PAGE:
“Aravot” reports that Prosecutor-General Aram Tamazian has decided to press on with the inquiry into allegations that the late Vazgen Sarkisian personally beat opponents of former president Levon Ter-Petrosian. The paper brands the decision “immoral.”
According to “Haykakan Zhamanak,” this means that the prosecutors will continue to look for evidence against Sarkisian and some of his close associates. “That is, the prosecutor’s office will seek to prove that Vazgen Sarkisian and others are criminals…It’s obvious that the current authorities have, after all, failed to disguise their dislike of Vazgen Sarkisian.”
“Aravot” carries a HZhK statement reaffirming its opposition to the abolition of the death sentence. The opposition party warns that failure to execute the perpetrators of the 1999 parliament shootings, “will become an obstacle to solving the crime and will give the green light to all those are not averse to any means of seizing or reinforcing power.” The party claims that “the civilized world” is less sensitive to the application of the death penalty after the September 11 terror attacks in the United States.
“Aravot” tries to explain why Prime Minister Andranik Markarian “is threatened with [political] longevity.” Markarian is likely to stay prime minister at least until next year’s presidential elections. His continued tenure is good for both Robert Kocharian and Serzh Sarkisian, according to the liberal daily.
Commenting on the same issue, “Haykakan Zhamanak” says Markarian has to limit the rise in the Dashnaktsutyun party’s influence if he is to keep his job. The paper, which has always been highly critical of the nationalist party, alleges that the Dashnaks holding senior government posts are just as corrupt as most other officials. It says the authorities in Aragatsotn province, the governor of which is a leading Dashnaktsutyun member, have embezzled more than $200,000 from the government-funded construction of two apartment buildings.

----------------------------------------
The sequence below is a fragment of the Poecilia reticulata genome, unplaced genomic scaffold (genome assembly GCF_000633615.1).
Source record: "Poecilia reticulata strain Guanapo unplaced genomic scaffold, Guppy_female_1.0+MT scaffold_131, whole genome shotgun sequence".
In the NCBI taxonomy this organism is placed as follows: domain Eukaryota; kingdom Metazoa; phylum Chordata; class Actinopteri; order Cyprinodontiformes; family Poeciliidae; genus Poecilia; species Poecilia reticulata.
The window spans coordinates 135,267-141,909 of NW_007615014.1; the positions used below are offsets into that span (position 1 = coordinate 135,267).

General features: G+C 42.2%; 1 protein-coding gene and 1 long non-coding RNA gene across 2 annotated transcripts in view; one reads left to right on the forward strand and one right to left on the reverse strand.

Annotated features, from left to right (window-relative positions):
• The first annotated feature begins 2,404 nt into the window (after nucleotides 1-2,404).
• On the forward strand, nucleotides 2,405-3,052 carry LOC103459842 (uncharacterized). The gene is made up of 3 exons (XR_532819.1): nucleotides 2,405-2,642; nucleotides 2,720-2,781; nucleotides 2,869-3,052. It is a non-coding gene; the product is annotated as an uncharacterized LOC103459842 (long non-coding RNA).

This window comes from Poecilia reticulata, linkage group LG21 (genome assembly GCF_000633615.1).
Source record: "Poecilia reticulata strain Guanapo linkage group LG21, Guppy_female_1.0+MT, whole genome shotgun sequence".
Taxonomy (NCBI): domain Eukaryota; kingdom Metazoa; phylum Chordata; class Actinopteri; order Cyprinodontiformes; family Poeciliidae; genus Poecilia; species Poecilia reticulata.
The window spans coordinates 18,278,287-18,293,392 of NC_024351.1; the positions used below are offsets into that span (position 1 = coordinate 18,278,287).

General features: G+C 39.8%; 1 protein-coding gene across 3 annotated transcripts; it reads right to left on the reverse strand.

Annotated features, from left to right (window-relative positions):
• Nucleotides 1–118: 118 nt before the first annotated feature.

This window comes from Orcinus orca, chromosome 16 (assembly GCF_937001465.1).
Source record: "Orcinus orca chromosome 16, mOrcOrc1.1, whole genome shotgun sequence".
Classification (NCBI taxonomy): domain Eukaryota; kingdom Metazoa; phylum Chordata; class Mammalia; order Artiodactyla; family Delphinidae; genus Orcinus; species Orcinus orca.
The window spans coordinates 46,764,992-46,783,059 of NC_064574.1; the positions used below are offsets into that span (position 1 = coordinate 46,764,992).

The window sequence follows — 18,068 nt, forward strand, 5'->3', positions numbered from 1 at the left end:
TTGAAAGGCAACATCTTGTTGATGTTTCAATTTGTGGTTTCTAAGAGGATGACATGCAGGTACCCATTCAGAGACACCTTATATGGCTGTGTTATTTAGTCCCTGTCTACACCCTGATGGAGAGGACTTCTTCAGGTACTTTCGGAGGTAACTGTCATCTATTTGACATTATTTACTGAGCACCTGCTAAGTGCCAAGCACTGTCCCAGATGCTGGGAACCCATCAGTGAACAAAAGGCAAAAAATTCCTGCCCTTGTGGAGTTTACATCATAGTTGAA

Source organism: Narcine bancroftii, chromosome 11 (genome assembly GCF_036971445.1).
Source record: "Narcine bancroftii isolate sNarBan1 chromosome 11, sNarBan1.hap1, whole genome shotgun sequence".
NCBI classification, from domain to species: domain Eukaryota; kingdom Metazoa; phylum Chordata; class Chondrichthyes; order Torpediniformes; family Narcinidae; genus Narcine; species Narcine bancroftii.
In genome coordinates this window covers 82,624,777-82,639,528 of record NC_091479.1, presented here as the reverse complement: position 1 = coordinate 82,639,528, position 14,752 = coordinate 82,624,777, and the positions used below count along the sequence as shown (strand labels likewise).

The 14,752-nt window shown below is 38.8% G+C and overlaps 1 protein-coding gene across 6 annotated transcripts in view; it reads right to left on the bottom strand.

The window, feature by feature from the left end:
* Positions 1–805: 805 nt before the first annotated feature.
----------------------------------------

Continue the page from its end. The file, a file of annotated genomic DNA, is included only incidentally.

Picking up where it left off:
“Hayots Ashkhar” says the opposition media is right to circulate photographs of expensive houses belonging to senior government officials. They only reinforce ordinary citizens’ belief that there is no rule of law in their country. The officials increasingly exposing their enormous wealth “are now not ashamed of anything,” the pro-presidential paper says in an editorial. “Shamelessness has become a symbol of our time. What was in the past taking place behind the scenes, hidden from the spectators’ eyes, has now shamelessly come to light.” It is the owners of those villas that are discrediting the authorities, not those who print their pictures.
“Azg” believes that Tehran’s calls for the lifting of the visa regime between Iran and Armenia “does not stem from Yerevan’s economic and security interests.” Four out of five cars or trucks crossing the Armenian-Iranian border are from Iran. The ratio of people traveling from either country to the other is almost the same. The Iranian tourists and heavy trucks pay $50 and $200 respectively for a single entry into Armenia, and the Armenian government should not give up that source of revenues, the centrist paper says. It also argues that Iran is a major transit route for international narcotraffickers who would readily use Armenia as a conduit to Europe if the visa regime were to be abolished.